Looking to construct a home chair using reclaimed materials? Three things you’ll need:
1) The proper equipment. If you don’t have that already you can hire tools here.
2) A sufficient quality of whatever material you are working in.
To help out with the third item on that list, we’ve found three examples of chairs made from upcycled materials: skis, jeans and traffic signs.
Usually when a ski gets retired, that’s a result of the skis edges becoming dull, its bottom getting overly scratched up, its sibling ski getting lost or destroyed or, more likely, its trend-seeking owner simply deciding to get a newer pair. Used, discarded skis are almost always structurally sound — and thus almost always a perfect material for making a chair out of. That’s because skis are designed to withstand heavy forces while also being somewhat flexible, especially towards the front and rear.
The most common type of chair upcycled from skis is an Adirondack style (pic, below) that uses a wood frame. But you can also make other styles of chairs (like the one to the right) using virtually nothing but skis.
Tools typically required: Circular saw with a metal-cutting carbide blade, drill, handsaw or band saw, screwdriver.
As long as their denim isn’t worn thin (as regularly happens at the knees but not around the thighs and shins), old jeans can easily be reincarnated as cool chairs. In fact, old jeans that have acquired a visually-interesting patina as they’ve aged can make for better chairs than purposely-bought new denim can.
The regular method of making a worn denim chair is to choose another material for the frame. In the pic below, the chair maker started with a steel frame, draping sewed patches of cotton-stuffed denim between the front and back steel bars. If you want to make a chair entirely out of reclaimed materials, check out these instructions for a chair made from denim, cardboard, junk mail and empty soup cans!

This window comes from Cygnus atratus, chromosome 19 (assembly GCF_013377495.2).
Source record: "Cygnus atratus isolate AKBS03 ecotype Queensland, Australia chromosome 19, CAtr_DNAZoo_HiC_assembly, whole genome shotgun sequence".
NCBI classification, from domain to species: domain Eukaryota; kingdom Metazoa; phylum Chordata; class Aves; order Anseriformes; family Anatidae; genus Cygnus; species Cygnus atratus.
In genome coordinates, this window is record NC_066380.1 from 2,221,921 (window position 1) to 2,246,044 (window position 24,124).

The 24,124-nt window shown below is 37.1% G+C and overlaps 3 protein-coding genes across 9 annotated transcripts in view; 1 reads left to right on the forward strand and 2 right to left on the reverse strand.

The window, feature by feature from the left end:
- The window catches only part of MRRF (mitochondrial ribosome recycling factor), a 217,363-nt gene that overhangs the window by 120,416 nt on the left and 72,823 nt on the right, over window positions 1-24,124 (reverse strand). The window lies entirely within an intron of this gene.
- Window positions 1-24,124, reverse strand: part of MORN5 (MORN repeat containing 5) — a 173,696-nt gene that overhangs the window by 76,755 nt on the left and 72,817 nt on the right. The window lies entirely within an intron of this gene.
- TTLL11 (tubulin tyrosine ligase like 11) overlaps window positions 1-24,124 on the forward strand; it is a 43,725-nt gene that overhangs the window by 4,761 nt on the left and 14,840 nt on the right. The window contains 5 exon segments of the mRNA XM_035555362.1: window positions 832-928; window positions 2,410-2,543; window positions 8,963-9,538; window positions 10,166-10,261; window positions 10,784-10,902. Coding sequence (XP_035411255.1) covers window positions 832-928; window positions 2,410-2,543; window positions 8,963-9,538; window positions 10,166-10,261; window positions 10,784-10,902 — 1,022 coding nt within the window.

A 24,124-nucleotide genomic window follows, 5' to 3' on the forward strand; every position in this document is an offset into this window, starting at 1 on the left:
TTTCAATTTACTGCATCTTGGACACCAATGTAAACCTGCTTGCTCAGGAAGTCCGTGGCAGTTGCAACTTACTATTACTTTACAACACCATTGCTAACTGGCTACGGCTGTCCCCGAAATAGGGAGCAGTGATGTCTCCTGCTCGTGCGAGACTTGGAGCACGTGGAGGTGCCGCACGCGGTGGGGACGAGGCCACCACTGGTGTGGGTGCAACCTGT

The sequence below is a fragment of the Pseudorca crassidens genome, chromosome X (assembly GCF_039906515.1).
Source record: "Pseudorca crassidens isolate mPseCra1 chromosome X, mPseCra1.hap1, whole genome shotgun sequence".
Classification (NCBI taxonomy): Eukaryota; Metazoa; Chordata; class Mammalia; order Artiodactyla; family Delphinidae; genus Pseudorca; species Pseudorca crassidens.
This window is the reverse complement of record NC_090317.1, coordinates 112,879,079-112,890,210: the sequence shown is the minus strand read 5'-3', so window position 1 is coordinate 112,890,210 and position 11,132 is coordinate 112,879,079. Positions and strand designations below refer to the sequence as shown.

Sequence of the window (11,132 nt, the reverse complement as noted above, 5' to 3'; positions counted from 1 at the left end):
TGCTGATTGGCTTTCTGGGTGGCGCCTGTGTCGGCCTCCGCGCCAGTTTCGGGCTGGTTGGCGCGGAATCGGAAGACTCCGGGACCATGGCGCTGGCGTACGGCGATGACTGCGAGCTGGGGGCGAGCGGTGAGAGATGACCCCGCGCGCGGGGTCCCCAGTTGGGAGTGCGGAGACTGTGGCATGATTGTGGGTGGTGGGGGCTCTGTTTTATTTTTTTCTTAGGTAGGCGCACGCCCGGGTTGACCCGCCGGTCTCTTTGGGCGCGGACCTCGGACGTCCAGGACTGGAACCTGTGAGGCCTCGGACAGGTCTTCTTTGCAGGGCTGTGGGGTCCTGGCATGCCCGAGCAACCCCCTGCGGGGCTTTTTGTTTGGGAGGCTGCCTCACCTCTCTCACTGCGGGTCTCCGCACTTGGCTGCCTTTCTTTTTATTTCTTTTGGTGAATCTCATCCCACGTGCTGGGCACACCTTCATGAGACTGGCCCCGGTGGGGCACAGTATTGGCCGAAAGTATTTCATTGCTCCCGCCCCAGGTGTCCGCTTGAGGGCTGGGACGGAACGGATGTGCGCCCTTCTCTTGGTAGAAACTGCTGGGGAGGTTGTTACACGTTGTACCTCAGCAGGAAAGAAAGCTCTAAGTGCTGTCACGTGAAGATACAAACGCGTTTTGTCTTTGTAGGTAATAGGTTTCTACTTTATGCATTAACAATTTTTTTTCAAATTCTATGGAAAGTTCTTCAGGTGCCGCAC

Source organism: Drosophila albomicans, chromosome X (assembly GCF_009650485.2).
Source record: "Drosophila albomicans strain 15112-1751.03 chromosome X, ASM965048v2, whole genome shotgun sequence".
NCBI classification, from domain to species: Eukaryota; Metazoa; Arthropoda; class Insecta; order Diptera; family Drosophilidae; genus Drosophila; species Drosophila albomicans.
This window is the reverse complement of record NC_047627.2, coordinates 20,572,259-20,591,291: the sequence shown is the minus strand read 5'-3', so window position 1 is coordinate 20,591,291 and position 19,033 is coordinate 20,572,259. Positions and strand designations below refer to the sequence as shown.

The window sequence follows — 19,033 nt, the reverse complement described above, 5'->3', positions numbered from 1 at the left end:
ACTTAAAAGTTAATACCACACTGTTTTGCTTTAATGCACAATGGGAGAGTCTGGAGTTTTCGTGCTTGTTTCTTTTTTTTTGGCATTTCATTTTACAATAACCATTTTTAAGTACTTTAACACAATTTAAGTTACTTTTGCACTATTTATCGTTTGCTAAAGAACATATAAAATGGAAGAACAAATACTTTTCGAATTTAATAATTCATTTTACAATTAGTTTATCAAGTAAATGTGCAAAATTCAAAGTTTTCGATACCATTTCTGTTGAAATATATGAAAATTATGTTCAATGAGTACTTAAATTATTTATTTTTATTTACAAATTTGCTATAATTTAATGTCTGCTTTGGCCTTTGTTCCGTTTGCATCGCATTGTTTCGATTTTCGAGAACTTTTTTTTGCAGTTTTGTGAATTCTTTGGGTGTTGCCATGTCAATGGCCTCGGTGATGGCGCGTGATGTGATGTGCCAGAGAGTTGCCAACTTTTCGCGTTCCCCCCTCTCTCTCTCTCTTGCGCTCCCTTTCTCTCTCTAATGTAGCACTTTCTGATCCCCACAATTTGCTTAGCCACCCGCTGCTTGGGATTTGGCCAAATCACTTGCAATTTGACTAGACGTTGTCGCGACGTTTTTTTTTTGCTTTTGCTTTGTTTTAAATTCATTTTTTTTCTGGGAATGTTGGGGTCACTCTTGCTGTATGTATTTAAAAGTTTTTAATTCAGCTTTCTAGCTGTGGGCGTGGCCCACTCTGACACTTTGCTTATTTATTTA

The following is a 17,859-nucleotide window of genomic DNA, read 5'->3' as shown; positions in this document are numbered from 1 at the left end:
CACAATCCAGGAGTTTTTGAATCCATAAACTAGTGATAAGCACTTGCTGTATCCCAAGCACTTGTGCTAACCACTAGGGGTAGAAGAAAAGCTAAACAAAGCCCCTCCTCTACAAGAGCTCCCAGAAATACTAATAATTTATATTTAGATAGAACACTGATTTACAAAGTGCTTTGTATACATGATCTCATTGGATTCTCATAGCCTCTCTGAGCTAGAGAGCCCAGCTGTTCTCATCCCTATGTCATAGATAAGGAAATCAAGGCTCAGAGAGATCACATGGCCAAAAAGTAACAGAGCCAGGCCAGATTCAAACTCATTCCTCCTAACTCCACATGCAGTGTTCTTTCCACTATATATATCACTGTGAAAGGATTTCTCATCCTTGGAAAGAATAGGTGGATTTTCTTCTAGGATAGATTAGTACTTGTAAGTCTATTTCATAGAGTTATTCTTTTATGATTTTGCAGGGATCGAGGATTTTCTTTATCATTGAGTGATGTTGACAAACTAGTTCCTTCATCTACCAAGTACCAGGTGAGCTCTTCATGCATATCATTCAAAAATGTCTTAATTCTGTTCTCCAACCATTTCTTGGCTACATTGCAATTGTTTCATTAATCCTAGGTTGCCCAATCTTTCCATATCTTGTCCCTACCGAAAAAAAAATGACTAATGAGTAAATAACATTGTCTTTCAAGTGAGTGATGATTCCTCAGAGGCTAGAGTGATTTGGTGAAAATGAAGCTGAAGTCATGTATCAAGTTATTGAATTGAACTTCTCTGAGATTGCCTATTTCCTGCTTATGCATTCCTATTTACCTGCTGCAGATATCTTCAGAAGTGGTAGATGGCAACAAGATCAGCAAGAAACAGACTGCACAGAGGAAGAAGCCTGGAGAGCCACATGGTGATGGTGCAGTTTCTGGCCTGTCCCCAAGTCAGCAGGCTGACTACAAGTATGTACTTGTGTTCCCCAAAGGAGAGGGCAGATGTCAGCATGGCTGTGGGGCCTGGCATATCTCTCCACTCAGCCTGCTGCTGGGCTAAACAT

Tools typically required: Saw, hot glue gun, heavy scissors, sewing machine.
If you hope to make a super-comfortable chair in a relatively short amount of time, DO NOT ENTER the world of traffic sign chair making. Chairs made from traffic signs, while not necessarily uncomfortable, are not the stuff of lounging around and watching movies either. And, being constructed of metal, you’ll need some skills in blacksmithing, welding and riveting — or an eagerness to learn them.
That said, there’s something undeniably cool about a traffic sign chair. They also make for superb outdoor furniture. After all, their heavy-gauge aluminum and steel material is designed to be rust-proof and to otherwise withstand the forces of nature.
Please note that there are several stores — brick and mortar as well as online — that sell used traffic signs. Don’t go out and, um, creatively acquire your own.
Tools typically required: A variety of metalworking, welding and riveting tools, including a skiving machine, cold saw, punch press, jigsaw and counterbore.
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